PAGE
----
A book for all journalists who believe

Accuracy is our highest ethical dictate

By Terry Poulton, editor

Author bio information is from the time of article submission and may not be current.

FineLine: The Newsletter On Journalism Ethics, vol. 3, no. 10 (November/December 1991), p. 8.

This case was produced for FineLine, a publication of Billy Goat Strut Publishing, 600 East Main Street, Louisville, Kentucky 40202. Reprinted with the permission of Billy Goat Strut Publishing. This case may be reproduced for classroom and research purposes. Publication of this case in electronic or printed form requires written permission from the publisher and Indiana University. An exception is granted for use in readers designed for specific academic courses.

 

Susan Faludi could have named her mind-boggling, myth-shattering new book How the Media Flubbed the Real Story But Good. Or even The Big Lie. Instead, she chose Backlash: The Undeclared War Against American Women.

Last year, The Wall Street Journal reporter won a Pulitzer Prize for a labor-related story. This year, every journalist who believes that accurate reporting is the highest ethical dictate of all should insist she be given a Debunker Extraordinaire Award with clusters.

Like a row of carnival ducks, and twice as phony, the media-promulgated canards about women are lined up in Faludi’s sights and peppered with buckshots of truth.

  • Women “of a certain age” have a better chance of being murdered by a terrorist than wed to a husband? Pow!
  • Career women are dropping like flies from burnout, infertility and depression? Zing!
  • Feminist aims — and not the suppression of women that’s kept the gender wage gap the same since 1955 — are the root of all evil? Boom!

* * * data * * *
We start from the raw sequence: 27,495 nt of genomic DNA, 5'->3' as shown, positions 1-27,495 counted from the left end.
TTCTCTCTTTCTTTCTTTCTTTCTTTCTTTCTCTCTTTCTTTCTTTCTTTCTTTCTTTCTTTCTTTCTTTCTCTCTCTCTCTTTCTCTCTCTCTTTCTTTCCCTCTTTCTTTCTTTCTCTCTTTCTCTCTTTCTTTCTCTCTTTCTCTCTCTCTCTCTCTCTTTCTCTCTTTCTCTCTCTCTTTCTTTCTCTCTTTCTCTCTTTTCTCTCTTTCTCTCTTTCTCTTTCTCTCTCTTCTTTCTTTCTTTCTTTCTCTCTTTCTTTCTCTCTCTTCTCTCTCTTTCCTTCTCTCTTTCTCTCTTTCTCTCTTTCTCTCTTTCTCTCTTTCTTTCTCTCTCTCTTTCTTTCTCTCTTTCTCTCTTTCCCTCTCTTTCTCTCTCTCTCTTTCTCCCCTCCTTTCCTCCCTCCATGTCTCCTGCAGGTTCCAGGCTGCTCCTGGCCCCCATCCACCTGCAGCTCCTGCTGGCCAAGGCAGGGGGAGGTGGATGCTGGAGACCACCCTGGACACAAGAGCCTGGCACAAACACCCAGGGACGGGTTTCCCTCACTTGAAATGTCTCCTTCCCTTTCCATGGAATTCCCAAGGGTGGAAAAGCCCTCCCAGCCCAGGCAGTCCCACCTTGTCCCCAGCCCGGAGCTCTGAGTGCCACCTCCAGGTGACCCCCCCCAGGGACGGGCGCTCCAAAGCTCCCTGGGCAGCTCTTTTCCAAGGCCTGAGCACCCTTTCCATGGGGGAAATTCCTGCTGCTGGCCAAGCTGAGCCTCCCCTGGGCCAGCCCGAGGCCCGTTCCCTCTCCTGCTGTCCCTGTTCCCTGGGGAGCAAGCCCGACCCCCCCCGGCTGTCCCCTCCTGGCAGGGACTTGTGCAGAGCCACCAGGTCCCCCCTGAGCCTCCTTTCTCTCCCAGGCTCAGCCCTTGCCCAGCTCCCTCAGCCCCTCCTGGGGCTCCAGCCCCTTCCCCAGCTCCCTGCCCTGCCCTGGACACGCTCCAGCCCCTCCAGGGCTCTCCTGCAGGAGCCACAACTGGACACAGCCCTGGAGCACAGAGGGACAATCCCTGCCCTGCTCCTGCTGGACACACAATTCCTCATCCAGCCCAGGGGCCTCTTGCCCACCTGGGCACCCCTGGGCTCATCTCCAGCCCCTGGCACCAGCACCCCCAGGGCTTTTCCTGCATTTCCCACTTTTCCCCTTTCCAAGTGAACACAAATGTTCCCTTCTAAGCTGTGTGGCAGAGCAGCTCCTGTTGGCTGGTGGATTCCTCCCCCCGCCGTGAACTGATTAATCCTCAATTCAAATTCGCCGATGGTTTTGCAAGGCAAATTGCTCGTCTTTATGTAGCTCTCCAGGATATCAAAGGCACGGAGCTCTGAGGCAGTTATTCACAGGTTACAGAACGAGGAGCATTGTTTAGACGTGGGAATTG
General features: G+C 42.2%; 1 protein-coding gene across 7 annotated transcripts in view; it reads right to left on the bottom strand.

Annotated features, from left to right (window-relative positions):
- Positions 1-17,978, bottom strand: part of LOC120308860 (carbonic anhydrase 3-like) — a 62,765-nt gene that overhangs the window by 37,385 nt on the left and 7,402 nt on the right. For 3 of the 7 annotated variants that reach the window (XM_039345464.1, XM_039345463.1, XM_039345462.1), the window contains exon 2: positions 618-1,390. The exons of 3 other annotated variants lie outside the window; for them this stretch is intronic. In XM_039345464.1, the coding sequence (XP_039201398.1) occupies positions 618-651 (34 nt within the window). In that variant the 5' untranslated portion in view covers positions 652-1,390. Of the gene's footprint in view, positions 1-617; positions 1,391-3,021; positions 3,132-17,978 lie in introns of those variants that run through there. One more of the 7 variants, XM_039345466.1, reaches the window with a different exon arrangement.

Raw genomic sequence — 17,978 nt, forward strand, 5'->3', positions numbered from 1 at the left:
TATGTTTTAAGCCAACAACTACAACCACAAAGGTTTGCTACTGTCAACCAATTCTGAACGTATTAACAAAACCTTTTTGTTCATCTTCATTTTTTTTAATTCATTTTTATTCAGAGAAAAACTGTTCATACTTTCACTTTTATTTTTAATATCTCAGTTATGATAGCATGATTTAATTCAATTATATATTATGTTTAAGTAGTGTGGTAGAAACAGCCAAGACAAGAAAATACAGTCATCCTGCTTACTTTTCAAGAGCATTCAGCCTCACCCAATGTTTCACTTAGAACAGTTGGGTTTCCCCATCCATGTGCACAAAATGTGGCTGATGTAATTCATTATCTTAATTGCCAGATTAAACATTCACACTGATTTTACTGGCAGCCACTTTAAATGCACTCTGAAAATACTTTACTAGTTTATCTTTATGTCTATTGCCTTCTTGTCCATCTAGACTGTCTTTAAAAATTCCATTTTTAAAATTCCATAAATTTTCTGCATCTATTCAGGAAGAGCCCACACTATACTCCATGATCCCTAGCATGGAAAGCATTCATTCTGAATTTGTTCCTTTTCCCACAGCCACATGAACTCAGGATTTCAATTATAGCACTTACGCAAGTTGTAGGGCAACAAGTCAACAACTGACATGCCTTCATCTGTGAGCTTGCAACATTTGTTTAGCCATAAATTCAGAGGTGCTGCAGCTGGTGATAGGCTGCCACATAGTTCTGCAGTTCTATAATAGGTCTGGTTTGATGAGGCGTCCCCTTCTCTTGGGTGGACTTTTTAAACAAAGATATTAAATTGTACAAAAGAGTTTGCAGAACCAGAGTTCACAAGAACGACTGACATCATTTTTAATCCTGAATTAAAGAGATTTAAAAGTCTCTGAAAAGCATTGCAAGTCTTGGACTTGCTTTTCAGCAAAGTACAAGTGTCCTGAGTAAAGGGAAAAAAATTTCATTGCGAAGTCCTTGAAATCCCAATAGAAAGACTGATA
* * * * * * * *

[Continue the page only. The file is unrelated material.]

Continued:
Why did American journalists, whose pride in their accuracy is exceeded only by their claims of strict objectivity, get these stories so wrong for so long? Faludi writes that it was not, repeat not, a misogynist conspiracy to preserve the male-dominated status quo. It just sort of worked out that way.

“Taken as a whole,” she writes in Backlash, “these . . . cajolings, whispers, threats and myths move overwhelmingly in one direction: they try to push women back into their ‘acceptable’ roles . . .”

So, did the duck/canard feathers fly when the book came out (neatly coinciding with the epiphanous national teach-in provided by the Clarence Thomas hearings)? “Well,” Faludi told FineLine in an amused tone, “I am sensing a bit of sheepishness among the newspapers and magazines who seem to have snapped the book up as a way of doing penance for misrepresenting women’s status!

“At Newsweek, for example, which is the publication I probably criticized most often in the book, a group of mostly women went out of their way to see to it that their magazine gave Backlash a lot of attention. And a lot of journalists have told me they’re going to think twice in [the] future before accepting and publishing so-called scientific studies about women.

“Mind you,” Faludi adds, “AP, which first circulated the terrorist statistic, just put a story on the wire called ‘Sexy Clothes Attract Rapists, Therapists Say’ which was based on the same sort of [fallacious] study as the ones in my book.”

Did Faludi find any dereliction of duty beyond inaccuracy? “There’s too much of the kind of moralizing the press shouldn’t be engaging in. And it force-fed women and men a lot of false information about the punishment in store for women who have the gall to pursue their rights.”

 

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